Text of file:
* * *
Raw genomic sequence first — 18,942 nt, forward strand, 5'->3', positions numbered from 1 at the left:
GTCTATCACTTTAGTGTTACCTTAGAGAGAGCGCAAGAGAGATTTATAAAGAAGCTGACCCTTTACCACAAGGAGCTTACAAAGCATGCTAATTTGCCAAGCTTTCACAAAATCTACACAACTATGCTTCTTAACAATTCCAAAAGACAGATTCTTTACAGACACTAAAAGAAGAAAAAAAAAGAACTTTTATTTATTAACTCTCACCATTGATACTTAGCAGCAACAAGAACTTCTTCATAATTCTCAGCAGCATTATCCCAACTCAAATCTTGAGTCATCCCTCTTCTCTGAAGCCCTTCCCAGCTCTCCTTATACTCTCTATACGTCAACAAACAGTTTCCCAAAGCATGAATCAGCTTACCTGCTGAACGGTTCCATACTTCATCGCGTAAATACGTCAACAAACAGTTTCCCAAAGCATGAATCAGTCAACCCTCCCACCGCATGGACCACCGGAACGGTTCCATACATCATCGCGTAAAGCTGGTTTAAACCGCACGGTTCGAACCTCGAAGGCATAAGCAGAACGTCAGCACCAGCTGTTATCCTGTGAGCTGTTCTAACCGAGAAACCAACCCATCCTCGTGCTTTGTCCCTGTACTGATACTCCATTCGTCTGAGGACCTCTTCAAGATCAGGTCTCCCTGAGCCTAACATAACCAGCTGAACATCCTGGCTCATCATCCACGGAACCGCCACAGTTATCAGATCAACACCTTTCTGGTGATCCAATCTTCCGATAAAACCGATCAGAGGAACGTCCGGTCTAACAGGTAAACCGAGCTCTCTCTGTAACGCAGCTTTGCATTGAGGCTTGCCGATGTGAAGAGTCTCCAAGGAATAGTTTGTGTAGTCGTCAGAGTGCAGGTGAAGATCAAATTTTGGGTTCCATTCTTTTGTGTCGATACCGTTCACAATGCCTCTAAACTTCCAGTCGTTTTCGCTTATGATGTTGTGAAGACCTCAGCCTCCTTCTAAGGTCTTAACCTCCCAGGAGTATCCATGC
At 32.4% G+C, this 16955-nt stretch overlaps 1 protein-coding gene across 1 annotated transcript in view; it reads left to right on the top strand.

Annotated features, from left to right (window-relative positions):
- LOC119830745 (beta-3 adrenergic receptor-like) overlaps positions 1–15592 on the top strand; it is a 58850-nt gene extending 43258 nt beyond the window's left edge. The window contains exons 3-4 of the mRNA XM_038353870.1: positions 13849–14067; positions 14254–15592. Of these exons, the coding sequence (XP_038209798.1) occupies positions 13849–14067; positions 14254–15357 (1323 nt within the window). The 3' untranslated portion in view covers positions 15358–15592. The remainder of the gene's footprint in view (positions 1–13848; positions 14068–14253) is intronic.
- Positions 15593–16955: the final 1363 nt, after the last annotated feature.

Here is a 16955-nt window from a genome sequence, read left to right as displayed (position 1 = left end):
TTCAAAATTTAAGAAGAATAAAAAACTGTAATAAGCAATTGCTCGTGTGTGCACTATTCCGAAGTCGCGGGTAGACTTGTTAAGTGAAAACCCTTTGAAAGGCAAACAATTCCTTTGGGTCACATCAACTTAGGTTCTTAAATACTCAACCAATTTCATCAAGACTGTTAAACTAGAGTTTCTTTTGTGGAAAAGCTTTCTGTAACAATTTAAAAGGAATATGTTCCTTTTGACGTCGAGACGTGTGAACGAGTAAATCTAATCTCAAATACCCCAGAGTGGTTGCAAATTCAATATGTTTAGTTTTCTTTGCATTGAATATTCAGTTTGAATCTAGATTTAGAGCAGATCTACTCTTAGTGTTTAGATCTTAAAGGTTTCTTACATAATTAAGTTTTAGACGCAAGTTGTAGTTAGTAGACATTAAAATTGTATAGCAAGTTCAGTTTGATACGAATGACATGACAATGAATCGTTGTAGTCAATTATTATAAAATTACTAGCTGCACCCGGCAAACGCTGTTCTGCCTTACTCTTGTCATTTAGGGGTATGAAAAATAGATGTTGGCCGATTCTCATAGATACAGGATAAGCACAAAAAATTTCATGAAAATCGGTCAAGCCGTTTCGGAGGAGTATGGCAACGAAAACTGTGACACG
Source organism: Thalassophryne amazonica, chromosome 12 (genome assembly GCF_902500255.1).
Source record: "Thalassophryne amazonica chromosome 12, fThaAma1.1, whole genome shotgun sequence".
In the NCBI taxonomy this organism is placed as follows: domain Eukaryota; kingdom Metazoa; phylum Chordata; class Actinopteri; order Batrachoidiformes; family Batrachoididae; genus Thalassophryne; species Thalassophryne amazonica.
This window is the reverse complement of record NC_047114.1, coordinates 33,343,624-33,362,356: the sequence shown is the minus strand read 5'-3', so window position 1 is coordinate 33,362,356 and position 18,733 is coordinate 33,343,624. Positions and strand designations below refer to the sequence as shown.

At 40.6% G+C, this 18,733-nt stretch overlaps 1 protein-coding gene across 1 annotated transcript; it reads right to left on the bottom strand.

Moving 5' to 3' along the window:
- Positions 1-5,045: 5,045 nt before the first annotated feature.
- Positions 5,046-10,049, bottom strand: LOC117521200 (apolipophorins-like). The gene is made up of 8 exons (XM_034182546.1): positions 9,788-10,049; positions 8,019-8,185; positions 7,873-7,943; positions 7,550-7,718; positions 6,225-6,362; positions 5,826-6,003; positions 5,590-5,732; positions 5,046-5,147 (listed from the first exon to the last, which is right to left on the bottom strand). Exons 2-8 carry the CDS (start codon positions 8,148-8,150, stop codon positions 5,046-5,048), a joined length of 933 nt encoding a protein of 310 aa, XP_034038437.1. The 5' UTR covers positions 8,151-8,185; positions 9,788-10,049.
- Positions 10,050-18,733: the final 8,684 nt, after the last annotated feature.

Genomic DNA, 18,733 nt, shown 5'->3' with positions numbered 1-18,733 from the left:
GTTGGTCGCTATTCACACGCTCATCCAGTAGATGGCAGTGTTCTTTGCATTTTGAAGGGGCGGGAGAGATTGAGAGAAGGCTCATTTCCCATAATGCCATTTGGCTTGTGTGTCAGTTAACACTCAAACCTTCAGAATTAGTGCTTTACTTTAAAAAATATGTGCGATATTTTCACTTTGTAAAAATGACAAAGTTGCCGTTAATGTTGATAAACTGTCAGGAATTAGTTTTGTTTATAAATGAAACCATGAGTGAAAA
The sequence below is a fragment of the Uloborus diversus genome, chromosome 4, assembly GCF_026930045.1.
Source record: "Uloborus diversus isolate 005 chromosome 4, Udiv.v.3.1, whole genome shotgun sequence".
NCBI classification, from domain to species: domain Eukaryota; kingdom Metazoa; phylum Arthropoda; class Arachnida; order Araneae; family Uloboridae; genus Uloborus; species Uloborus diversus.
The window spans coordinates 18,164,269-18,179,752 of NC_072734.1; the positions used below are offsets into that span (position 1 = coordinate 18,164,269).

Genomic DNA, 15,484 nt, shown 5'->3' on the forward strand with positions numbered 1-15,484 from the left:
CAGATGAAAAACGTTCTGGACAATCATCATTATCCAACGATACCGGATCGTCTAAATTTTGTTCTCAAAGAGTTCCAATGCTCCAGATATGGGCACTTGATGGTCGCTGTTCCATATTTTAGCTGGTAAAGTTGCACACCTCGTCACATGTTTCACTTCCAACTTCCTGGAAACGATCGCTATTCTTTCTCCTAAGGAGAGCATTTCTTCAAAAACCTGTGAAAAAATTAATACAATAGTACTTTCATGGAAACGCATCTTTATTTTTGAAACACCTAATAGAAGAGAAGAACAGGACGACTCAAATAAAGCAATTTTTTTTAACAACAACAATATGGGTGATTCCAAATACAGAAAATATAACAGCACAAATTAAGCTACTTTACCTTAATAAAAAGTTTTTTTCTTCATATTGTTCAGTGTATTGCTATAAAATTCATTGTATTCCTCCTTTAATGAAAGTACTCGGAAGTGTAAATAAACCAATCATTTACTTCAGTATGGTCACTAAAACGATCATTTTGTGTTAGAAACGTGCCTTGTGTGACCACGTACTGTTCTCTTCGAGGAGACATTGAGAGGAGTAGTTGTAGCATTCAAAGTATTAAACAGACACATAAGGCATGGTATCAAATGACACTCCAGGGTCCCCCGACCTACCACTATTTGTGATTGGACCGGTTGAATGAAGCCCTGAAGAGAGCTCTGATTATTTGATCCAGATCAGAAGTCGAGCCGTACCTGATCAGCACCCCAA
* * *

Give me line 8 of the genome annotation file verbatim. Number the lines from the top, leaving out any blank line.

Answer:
TTCAAAATTTAAGAAGAATAAAAAACTGTAATAAGCAATTGCTCGTGTGTGCACTATTCCGAAGTCGCGGGTAGACTTGTTAAGTGAAAACCCTTTGAAAGGCAAACAATTCCTTTGGGTCACATCAACTTAGGTTCTTAAATACTCAACCAATTTCATCAAGACTGTTAAACTAGAGTTTCTTTTGTGGAAAAGCTTTCTGTAACAATTTAAAAGGAATATGTTCCTTTTGACGTCGAGACGTGTGAACGAGTAAATCTAATCTCAAATACCCCAGAGTGGTTGCAAATTCAATATGTTTAGTTTTCTTTGCATTGAATATTCAGTTTGAATCTAGATTTAGAGCAGATCTACTCTTAGTGTTTAGATCTTAAAGGTTTCTTACATAATTAAGTTTTAGACGCAAGTTGTAGTTAGTAGACATTAAAATTGTATAGCAAGTTCAGTTTGATACGAATGACATGACAATGAATCGTTGTAGTCAATTATTATAAAATTACTAGCTGCACCCGGCAAACGCTGTTCTGCCTTACTCTTGTCATTTAGGGGTATGAAAAATAGATGTTGGCCGATTCTCATAGATACAGGATAAGCACAAAAAATTTCATGAAAATCGGTCAAGCCGTTTCGGAGGAGTATGGCAACGAAAACTGTGACACG